Having said that, I would hope that there could be some give by the Government on this. What they are doing is closing the mouths of people for life in regard to matters which are part of our history and which could be harmless from the point of view of national security.

However, I do not like a provision which enables somebody to go to the court challenging the Secretary of State's ruling, as they could if subsection (2) stood.

Earl Ferrers

My Lords, we had a debate on exactly the same amendment at Committee; but unfortu- nately my noble friend Lord Bethell was unable to be present, and I understand his reason for putting down the same amendment today. He will understand if the remarks that I make are essentially the same as I made then.

I am glad to have the opportunity to explain again the Government's position on the authorisation of memoirs and other books by members, and former members, of the security and intelligence services. Let us remember that is what we are talking about: namely, the writing of books and the disclosure of information by members and former members of the security and intelligence services. I realise that my noble friend has a perfectly legitimate interest in that.

I understand the position from which my noble friend Lord Bethell and others of your Lordships come to this matter. I recognise their concerns. I should not wish to take issue with them were it not for very good reasons. I know that your Lordships are fair-minded people and so I ask the House to consider very carefully whether this is really a matter which should be dealt with in primary legislation in the way proposed in this amendment.

I want first to give your Lordships a clear assurance about the drafting of the Bill because I know there has been some misunderstanding and misapprehension about that. The Bill does nothing to change either the steps which must be taken in order to obtain authority for disclosures or the policy for considering the memoirs of serving or former members of the security and intelligence services, or indeed of any other Crown servant. That was the point which my noble friend Lord Home was concerned to have reiterated, and I give your Lordships that assurance.

The Bill allows for disclosures to be made by serving Crown servants and by notified people, provided that such a disclosure is made in accordance with a person's official duty. It also allows for former Crown servants, including former members of the security and intelligence services, to make disclosures with lawful authority if they have an official authorisation for their disclosures.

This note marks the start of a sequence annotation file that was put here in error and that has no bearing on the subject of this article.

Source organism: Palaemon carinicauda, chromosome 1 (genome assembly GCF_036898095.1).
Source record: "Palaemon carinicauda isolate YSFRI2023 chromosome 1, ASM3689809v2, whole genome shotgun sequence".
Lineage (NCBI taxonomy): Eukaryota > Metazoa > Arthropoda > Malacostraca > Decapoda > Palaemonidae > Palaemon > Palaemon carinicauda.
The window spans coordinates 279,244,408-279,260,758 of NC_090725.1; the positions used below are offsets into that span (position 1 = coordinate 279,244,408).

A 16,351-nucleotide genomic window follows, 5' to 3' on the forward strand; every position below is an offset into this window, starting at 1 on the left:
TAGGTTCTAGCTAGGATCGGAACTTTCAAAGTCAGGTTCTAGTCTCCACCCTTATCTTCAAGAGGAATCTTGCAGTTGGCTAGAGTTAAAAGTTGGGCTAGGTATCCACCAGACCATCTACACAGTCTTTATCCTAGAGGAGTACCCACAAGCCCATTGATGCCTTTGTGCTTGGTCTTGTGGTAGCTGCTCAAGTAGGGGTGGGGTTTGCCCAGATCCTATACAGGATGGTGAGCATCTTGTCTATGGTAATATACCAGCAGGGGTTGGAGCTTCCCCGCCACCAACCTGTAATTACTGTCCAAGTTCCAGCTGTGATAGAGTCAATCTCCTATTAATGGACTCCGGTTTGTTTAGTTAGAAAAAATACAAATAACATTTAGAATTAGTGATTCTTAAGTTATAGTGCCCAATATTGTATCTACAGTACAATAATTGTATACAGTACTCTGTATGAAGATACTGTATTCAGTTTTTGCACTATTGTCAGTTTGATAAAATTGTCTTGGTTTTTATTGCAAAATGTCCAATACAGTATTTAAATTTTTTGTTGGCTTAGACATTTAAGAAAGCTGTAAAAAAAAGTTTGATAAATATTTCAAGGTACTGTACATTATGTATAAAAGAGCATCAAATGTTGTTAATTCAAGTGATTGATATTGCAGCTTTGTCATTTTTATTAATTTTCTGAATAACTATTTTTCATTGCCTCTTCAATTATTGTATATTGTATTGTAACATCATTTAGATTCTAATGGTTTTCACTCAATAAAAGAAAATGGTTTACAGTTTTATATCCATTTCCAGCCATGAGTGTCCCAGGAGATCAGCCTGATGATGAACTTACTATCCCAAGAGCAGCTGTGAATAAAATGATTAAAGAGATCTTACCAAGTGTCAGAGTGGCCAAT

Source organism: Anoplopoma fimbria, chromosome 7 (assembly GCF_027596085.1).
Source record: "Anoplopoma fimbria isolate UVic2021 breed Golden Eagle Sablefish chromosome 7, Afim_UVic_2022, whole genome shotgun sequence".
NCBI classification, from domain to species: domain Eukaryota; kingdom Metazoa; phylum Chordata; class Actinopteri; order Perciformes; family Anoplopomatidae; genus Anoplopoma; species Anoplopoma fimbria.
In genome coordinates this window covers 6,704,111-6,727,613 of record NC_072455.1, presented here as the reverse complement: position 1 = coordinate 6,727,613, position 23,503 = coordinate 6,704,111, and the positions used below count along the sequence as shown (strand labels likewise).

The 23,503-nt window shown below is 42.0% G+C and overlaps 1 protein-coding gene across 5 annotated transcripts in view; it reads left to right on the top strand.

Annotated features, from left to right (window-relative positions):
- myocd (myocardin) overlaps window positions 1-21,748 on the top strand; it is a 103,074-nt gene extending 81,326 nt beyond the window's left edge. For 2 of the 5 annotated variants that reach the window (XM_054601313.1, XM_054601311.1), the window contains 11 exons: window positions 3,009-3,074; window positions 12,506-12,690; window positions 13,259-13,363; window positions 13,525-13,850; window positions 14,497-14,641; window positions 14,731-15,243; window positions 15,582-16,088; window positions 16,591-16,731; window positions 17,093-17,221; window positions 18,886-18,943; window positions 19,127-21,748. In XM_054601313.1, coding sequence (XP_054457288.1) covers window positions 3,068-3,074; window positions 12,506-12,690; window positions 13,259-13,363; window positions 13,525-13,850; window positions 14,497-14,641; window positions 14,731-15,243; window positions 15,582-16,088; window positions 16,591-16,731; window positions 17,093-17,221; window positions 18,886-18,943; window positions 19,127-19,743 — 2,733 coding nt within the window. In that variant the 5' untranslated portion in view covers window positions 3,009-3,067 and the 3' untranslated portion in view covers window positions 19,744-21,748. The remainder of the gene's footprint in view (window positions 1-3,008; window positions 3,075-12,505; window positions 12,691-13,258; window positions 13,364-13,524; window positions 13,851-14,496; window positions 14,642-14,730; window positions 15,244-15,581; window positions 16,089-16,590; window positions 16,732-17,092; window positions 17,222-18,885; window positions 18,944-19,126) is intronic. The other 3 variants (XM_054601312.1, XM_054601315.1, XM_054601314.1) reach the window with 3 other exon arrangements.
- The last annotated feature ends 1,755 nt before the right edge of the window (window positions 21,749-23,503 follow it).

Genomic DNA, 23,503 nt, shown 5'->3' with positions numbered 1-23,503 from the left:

The arrangements for former Crown servants to seek such authorisation are of long standing. They involve the former Crown servant obtaining the necessary authority from his former department or agency. The new law does not require any change to these arrangements or in their operation. The same principle stands. I think most of your Lordships will agree that it is right that there should continue to be a requirement to obtain authority for the disclosure of such matters. The Bill provides for such authority to be given.

There is, I venture to hope, nothing between my noble friend Lord Bethell and the Government on that central point. Authority can be given for publications. This amendment is not necessary to achieve that. The rule for such publications will also remain what it has always been: no member or former member of one of these services should plan publications without seeking and obtaining authority from his current or former employer to do so. It is right, however, that I should make clear to your Lordships that the presumption will continue to be—just as it has been in the past—against giving authority for detailed accounts to be published of the work of the security and intelligence services. It will continue to be the exception and not the rule for authorisation to be given in these circumstances.

In making this clear in previous debates I am afraid that some noble Lords may have believed that we were breaking new ground. This is not the case. There has never been a convention that members and former members of the services should commonly publish accounts of their work. Permission has in the past only been given in rare and exceptional circumstances. That will continue to be the case in the future.

7.15 p.m.

Lord Bethell